Monday, June 26, 2006

Pleasant Chore

Pleasant Chore
Solano Enjoys a Healthy Budget With Spending Choices

When Solano County supervisors come to the table Monday morning to discuss next year's spending plan, they will find themselves with an enviable mission: Determining how to best spend money.

Solano County expects its general fund coffers to reach a very comfortable $40.3 million by the end of the month, thanks to about $16 million in increased county revenue and $4 million in departmental savings.

Even after you factor in a modest 8 percent spending increase, there's still a considerable amount of money to spend, save or dog-ear for future projects.

And, as you might guess, supervisors have a wide range of proposals before them, ranging from county park programs to a substantial jail expansion. Supervisors are likely to follow through with a number of staff recommendations following the discussion Monday, but there is adequate time to raise questions and perhaps add or delete some spending propositions.

We are particularly encouraged to see a proposed $14 million maintenance fund for county buildings.

Solano's new, state-of-the-art Government Center has been its biggest investment to date. Ensuring that it is well maintained could save repair work down the line.

Other county-owned properties could benefit from regular work as well. Perhaps the county's many Veterans Halls wouldn't be in such shoddy shape today had the county paid attention to maintenance of all its buildings in years past. But, as a grand jury report noted recently, most - and Vacaville's fine facility is an exception - are in need of major repair. Some significant money should be put toward their restoration.

Another wise idea is the proposal to set aside $4.7 million to cover unplanned county retirements. In the past, unplanned retirements forced the county to leave some positions vacant for long periods of time, just to offset the cost. No department functions well when short-handed.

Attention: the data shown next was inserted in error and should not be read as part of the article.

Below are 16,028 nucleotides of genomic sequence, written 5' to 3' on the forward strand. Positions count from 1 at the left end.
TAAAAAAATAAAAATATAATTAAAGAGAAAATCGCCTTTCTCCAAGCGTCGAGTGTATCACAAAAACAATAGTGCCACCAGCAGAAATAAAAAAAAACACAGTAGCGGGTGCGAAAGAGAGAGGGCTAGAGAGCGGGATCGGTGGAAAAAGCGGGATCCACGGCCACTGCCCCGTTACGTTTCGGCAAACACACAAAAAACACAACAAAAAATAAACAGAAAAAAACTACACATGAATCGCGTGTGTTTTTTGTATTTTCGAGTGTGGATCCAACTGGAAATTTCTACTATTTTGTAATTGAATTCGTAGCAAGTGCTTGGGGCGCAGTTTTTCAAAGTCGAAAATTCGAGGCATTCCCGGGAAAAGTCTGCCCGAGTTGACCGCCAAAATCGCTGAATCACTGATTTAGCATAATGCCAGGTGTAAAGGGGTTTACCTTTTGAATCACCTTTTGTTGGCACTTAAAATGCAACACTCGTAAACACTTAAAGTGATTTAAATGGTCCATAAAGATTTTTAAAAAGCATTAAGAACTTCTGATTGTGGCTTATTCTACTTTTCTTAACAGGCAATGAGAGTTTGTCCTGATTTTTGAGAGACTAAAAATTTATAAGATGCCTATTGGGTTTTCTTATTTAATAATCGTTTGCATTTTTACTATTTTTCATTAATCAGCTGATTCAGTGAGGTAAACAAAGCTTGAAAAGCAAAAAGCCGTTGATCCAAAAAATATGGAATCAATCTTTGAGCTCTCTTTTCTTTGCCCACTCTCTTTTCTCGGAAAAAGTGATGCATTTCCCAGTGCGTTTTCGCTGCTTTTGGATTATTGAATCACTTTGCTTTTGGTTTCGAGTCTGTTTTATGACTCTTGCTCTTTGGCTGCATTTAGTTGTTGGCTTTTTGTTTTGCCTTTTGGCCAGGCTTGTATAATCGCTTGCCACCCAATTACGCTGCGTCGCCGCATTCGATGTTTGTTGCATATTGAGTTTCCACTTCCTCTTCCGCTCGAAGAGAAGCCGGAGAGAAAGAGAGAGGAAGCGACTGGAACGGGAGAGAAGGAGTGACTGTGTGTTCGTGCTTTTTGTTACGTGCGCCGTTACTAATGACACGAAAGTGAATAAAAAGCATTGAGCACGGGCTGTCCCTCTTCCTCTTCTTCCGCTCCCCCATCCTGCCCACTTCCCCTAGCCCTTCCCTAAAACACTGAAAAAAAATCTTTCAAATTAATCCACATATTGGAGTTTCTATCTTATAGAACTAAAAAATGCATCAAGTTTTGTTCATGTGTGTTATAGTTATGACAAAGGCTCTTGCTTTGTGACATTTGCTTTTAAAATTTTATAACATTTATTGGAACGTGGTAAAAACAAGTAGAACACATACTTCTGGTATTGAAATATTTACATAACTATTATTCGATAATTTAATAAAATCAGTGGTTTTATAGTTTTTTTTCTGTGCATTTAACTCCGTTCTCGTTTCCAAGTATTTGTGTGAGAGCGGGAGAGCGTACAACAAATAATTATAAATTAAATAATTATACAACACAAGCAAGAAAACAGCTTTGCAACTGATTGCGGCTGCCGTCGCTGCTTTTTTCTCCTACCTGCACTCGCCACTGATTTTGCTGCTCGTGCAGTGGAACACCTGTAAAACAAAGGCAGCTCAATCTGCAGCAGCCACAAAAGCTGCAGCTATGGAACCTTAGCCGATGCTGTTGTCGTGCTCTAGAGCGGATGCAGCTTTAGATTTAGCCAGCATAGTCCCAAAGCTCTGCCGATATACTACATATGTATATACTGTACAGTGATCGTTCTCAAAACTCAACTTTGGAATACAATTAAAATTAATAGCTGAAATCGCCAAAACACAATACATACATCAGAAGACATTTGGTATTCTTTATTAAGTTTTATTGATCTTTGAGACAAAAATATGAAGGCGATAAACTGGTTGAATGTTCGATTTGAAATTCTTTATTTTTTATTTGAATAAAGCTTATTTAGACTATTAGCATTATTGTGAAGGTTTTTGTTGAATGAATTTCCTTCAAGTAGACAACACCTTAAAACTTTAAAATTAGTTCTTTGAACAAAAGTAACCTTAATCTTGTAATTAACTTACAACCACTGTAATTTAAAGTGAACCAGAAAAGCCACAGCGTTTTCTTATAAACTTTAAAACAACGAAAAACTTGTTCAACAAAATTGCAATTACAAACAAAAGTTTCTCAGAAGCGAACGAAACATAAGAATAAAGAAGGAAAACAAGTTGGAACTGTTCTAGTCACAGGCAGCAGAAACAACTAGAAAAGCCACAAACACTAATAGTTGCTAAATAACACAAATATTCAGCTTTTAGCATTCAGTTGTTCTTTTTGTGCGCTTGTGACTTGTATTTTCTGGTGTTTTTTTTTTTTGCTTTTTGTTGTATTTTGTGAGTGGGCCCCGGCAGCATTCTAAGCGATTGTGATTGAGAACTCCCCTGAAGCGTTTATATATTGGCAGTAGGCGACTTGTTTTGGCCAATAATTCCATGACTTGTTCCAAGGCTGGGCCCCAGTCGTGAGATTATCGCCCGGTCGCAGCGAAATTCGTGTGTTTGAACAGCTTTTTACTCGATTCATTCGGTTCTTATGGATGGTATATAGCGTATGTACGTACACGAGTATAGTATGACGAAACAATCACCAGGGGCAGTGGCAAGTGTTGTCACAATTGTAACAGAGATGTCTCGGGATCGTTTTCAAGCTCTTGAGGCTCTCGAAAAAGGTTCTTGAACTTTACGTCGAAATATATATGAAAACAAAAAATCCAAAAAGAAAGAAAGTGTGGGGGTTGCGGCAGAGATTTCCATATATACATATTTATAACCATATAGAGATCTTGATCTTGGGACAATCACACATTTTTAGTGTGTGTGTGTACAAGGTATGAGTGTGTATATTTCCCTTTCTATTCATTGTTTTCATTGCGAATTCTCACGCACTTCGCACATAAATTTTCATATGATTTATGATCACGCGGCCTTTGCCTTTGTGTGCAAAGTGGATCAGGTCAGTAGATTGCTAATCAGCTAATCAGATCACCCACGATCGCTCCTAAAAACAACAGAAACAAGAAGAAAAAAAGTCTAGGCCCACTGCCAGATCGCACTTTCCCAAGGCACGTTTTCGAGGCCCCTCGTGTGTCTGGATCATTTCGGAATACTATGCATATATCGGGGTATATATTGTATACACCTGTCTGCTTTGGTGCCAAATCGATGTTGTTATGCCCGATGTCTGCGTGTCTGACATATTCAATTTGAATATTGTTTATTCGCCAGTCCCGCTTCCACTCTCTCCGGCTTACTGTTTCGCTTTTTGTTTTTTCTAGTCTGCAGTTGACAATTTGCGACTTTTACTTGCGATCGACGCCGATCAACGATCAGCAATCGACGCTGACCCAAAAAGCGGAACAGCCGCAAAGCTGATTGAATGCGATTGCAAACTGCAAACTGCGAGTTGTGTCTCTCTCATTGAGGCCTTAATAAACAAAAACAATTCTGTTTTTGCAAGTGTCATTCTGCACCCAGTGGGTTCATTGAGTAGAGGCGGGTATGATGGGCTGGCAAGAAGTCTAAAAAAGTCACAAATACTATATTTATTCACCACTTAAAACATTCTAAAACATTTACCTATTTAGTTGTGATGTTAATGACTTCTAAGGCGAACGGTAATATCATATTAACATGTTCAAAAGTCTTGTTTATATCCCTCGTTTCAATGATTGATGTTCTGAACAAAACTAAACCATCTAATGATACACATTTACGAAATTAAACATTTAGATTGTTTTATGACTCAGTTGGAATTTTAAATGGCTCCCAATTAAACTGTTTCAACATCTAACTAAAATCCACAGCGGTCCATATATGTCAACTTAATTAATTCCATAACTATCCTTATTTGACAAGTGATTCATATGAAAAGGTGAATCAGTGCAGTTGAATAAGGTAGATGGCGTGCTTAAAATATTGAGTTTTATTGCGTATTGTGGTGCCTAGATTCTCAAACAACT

We also commend a plan to donate $300,000 to insure 97 percent of all children in Solano County.

One of the biggest expenses in the $866 million spending plan is construction of a new $37 million Health and Social Services center in Vallejo. In addition, a major chunk of change will be needed to add space for an additional 224 beds at the Clay Bank jail, which frequently suffers from overcrowding.

Some improvements included in this year's budget reflect the use of state and federal funds.

For example, the county plans to add 85 new jobs, with many of them in the mental health services division. That funding comes from a voter-approved state initiative.

Some park improvement programs also come from state money. One proposal would construct a nature and interpretive center at Lake Solano Park.

Supervisors will consider using county money to open Lynch Canyon and fund a full-time park ranger and a part-time volunteer coordinator.

On the downside, we haven't seen any funds ear-marked yet to improve transportation. Right now the county is on an 80-year maintenance schedule. Anyone who has driven on rural roads knows that simply is not sufficient.

Of course we understand the county's reluctance to commit what may be a one-time surplus to ongoing costs, such as salaries or regularly scheduled repairs.

It appears that this year's budget reflects a good use of the county's surplus funds, while taking advantage of state and federal money as well.

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